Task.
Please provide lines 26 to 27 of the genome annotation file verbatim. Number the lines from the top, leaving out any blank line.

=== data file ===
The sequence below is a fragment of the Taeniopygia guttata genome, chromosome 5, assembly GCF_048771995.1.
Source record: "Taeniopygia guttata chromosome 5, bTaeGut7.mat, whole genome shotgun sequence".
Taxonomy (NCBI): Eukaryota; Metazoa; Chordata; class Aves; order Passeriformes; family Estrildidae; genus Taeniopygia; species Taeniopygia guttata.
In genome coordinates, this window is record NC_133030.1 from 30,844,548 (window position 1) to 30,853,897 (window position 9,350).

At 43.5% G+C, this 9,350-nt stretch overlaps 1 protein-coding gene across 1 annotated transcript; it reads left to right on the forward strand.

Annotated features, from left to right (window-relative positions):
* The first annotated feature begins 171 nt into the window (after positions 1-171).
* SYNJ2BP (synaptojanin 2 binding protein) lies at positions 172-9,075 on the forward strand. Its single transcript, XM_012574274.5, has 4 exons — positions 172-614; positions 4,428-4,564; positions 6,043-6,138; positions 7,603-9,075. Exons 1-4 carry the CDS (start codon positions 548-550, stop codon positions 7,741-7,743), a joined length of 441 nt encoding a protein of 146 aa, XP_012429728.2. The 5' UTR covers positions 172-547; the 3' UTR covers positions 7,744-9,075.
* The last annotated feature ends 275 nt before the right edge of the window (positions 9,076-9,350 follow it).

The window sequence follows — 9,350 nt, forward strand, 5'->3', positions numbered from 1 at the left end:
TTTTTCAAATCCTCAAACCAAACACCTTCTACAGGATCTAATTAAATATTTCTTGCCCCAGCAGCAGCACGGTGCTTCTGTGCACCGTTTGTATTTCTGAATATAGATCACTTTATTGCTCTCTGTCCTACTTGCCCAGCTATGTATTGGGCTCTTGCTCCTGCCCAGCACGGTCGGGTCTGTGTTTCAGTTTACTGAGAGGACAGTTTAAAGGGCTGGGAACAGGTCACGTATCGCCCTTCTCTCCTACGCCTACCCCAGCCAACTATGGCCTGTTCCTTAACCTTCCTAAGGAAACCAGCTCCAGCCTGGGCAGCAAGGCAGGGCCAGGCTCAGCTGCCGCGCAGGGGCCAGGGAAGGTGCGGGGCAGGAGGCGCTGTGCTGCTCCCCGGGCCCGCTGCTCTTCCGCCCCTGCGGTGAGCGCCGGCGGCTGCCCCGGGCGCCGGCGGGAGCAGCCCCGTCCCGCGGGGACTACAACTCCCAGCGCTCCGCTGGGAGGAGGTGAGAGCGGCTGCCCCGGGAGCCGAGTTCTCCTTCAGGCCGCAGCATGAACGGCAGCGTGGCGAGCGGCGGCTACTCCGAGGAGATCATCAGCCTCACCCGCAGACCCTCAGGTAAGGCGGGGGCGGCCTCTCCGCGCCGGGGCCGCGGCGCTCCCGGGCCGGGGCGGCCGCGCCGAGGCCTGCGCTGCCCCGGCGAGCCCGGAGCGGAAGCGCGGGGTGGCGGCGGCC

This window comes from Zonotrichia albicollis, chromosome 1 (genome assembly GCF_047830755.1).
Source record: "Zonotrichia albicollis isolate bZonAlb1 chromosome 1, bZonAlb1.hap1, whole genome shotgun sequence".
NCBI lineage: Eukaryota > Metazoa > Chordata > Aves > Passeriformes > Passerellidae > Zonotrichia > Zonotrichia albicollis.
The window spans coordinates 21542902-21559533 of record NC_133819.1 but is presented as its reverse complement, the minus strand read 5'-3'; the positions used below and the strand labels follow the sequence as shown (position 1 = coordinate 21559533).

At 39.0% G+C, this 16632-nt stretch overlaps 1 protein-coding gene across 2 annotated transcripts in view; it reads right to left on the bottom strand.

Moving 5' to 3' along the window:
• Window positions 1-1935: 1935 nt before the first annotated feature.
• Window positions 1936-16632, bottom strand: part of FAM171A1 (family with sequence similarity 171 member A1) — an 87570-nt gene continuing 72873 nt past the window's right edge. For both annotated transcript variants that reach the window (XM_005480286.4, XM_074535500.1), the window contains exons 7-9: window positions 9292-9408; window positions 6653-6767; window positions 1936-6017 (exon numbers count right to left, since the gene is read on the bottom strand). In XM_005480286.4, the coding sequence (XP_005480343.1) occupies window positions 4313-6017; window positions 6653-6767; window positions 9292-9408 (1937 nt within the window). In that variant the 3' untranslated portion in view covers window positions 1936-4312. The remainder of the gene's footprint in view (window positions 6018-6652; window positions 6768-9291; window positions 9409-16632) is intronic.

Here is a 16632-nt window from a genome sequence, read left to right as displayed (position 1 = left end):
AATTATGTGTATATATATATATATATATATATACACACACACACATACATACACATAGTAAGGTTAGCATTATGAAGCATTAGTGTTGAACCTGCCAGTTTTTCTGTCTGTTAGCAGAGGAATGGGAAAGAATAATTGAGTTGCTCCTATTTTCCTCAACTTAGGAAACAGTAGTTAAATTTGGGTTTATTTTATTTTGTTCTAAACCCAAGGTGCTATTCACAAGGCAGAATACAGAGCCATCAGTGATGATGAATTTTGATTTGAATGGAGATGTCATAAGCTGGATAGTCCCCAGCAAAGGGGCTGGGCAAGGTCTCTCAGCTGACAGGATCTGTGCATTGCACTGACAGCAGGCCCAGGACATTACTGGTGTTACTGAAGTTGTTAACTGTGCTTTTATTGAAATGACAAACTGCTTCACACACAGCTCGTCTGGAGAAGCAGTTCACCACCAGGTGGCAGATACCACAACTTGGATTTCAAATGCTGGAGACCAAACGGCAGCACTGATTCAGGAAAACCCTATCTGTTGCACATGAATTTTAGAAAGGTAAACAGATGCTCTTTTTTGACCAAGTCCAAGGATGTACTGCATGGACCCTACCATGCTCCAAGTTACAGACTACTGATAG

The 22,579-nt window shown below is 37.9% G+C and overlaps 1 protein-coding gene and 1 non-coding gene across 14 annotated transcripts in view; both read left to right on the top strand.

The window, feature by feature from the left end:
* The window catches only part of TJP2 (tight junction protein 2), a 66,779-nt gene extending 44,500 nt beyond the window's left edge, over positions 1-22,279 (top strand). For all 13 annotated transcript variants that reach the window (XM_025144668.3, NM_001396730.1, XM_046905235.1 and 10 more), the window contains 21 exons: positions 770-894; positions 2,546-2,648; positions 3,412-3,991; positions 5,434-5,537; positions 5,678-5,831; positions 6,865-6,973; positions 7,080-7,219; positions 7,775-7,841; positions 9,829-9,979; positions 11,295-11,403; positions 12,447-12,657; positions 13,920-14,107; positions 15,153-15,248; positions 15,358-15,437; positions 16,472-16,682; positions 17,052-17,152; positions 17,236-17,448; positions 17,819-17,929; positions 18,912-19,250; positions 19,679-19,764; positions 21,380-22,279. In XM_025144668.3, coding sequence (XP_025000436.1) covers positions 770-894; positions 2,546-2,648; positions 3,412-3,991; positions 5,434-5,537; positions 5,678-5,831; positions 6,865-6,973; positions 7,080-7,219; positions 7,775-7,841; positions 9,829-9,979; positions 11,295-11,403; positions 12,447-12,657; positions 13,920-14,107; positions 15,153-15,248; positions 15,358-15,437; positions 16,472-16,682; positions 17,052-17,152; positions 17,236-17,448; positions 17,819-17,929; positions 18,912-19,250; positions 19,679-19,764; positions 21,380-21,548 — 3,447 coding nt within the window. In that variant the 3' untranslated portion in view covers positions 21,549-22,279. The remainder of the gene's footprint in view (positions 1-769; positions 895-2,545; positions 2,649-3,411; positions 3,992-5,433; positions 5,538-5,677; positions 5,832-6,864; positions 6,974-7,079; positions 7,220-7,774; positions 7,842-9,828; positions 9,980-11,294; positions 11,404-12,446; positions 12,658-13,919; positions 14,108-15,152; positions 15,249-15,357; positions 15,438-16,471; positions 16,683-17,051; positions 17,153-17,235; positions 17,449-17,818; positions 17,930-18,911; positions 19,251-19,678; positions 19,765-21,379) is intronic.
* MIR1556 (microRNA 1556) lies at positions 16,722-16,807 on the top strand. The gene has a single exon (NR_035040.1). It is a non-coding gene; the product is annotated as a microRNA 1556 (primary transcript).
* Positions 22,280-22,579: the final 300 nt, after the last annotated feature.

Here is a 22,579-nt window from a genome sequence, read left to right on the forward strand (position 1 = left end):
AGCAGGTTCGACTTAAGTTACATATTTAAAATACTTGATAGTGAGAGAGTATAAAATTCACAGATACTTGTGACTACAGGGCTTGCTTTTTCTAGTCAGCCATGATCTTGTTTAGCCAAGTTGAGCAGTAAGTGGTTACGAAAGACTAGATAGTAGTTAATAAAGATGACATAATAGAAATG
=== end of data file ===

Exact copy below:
* Positions 22,280-22,579: the final 300 nt, after the last annotated feature.

Here is a 22,579-nt window from a genome sequence, read left to right on the forward strand (position 1 = left end):